Mill, gar­den-va­ri­ety fam­ily of six

The Daily Telegraph (Sydney) - Best Weekend - - FRONT PAGE - PATRICK JONES AND MEG ULMAN

this house was to show­case that any­one can do it. I want other mums and dads out there to know that it doesn’t take any ex­tra funds or spe­cial skills to achieve a beau­ti­ful, func­tional, sus­tain­able home. If we can do this, any­body can; I gen­uinely be­lieve that.”

Booth, who shares her life on Face­book and In­sta­gram as @booken­blend, says when she and Steve bought a block that had sat un­used and unloved for nearly a decade, it “was just our block, we knew it when we first looked at it”. She got out the graph pa­per and sketched her “dream sus­tain­able blended-fam­ily home”. While her draft was trans­lated into draw­ings by a lo­cal build­ing de­signer, it re­mained vir­tu­ally un­changed. It ex­ists in re­claimed tim­ber and bricks, Zin­calume steel, con­crete, steel and dou­ble-glazed glass. me Patrick Jones, Meg Ulman and their son Black­wood at their home in D ayles­ford; be­low, Ulman in their pantry. Pic­tures: Re­becca Michael. ic on en in so­lar ”

“It was al­ways about build­ing an off-the-grid house, but it had to ma­kee sense aes­thet­i­cally, en­vi­ron­men­tally and fi­nan­cially,” Booth says.

That meant track­ing down tim­berr fruit boxes for use as a fea­ture wall; get­ting a mas­sive barn door built out of Vic­to­rian ash floor­boards re­claimed from the lo­cal school; and stum­bling across wooden posts once part of the e Wil­liamstown wharf slip­way.

The house is steeped in Booth’s deeply held sus­tain­abil­ity spirit.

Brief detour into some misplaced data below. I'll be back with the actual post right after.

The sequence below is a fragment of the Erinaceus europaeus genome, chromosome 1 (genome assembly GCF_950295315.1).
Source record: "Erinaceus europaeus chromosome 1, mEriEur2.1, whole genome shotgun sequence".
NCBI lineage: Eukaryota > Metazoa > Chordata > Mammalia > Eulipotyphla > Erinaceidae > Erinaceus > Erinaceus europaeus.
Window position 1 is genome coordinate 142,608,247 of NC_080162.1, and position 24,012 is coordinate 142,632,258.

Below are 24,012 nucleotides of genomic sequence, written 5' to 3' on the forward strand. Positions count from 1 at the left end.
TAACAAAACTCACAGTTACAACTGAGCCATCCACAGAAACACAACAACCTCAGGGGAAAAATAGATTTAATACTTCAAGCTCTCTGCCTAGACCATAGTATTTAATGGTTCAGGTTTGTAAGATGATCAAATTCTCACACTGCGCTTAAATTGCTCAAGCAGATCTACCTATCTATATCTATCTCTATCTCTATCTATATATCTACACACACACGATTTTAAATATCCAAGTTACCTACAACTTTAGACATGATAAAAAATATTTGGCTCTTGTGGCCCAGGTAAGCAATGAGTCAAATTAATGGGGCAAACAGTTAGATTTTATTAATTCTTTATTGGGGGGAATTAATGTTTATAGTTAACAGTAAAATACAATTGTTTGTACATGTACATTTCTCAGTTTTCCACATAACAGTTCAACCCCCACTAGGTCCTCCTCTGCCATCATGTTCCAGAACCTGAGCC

“One day, I hope sus­tain­able de­sign gn prin­ci­ples be­come main­stream, so when you walk into a build­ing com­pany — be it a project home, lo­calal cus­tom builder or a high-fly­ing ar­chi­tec­tural firm — the very first dis­cus­sion you have is how to make best use of your land to build a high­func­tion­ing, low en­ergy home.” For self-de­scribed “neo-peas­ants” Patrick Jones and Meg Ulman, who live on a 1000sq m per­ma­cul­ture plot in Dayles­ford, their life­style work­ing to­wards life off the grid is about much more than not pay­ing power bills. Jones, Ulman and their chil­dren, Ze­phyr, 15, and Black­wood, 4, (AKA “Woody”), are liv­ing the change they want to see in the world. On their prop­erty, dubbed Tree El­bow be­cause it only had two trees on it when they bought it 10 years ago, the cou­ple and home­schooled Woody live in a sim­ple kit home con­nected to a 1kw so­lar sys­tem. The fam­ily, who blog at theartis­tas­fam­ily and are on so­cial me­dia as @artis­tas­famil @artis­tas­fam­ily, har­vest wa­ter pas­sively in swales (low tracts of land)la for their gar­den, which in­cludes 160 fruit and nut trees and rows of veg­etable beds. TheyThe keep poul­try and bees, have bi­cy­cle bi­cy­cles for trans­port, use composting toi­let toi­lets and even butcher road­kill to eat. ““We are also just weeks away from ge get­ting rid of our fridge, as we have b been slowly mov­ing to a none en­ergy-us­ing cool cup­board and c cel­lar, which we built from rocks w we have dug up in our veg­etable b beds,” says Ulman, who works two daysd a week for David Holm­gren, co-orig­i­na­torc of the per­ma­cul­ture con­ “We are work­ing to­wards ourou home be­ing off grid. We don’t trav­el­trav by aero­plane, we don’t own cars, and w we have sold our dish­washer, gas heater anda hot-wa­ter sys­tem and many other ap­pli­ Nei­ther of us have lived with a TV in our adult lives. We have a lap­top each and a wash­ing­was ma­chine, but that’s about it.” While still c con­nected to mains power, their small so­lar sys­tem feeds back into the grid, neu­tral­is­ing their power bills. All of their power for hot wa­ter, heat­ing and cook­ing is from wood fuel that they col­lect in wheel­bar­rows. By cook­ing, fer­ment­ing and pre­serv­ing their own food and drinks and trad­ing with like­minded fam­i­lies, they haven't shopped at a su­per­mar­ket for eight years. The pair hope their life is an ex­am­ple to oth­ers. “While I didn’t dream of liv­ing like this when I was younger, I cer­tainly yearned to live a life deeply em­bed­ded in com­mu­nity, in har­mony with the nat­u­ral world and in line with my val­ues and phi­los­o­phy, which I do by liv­ing in this way.”

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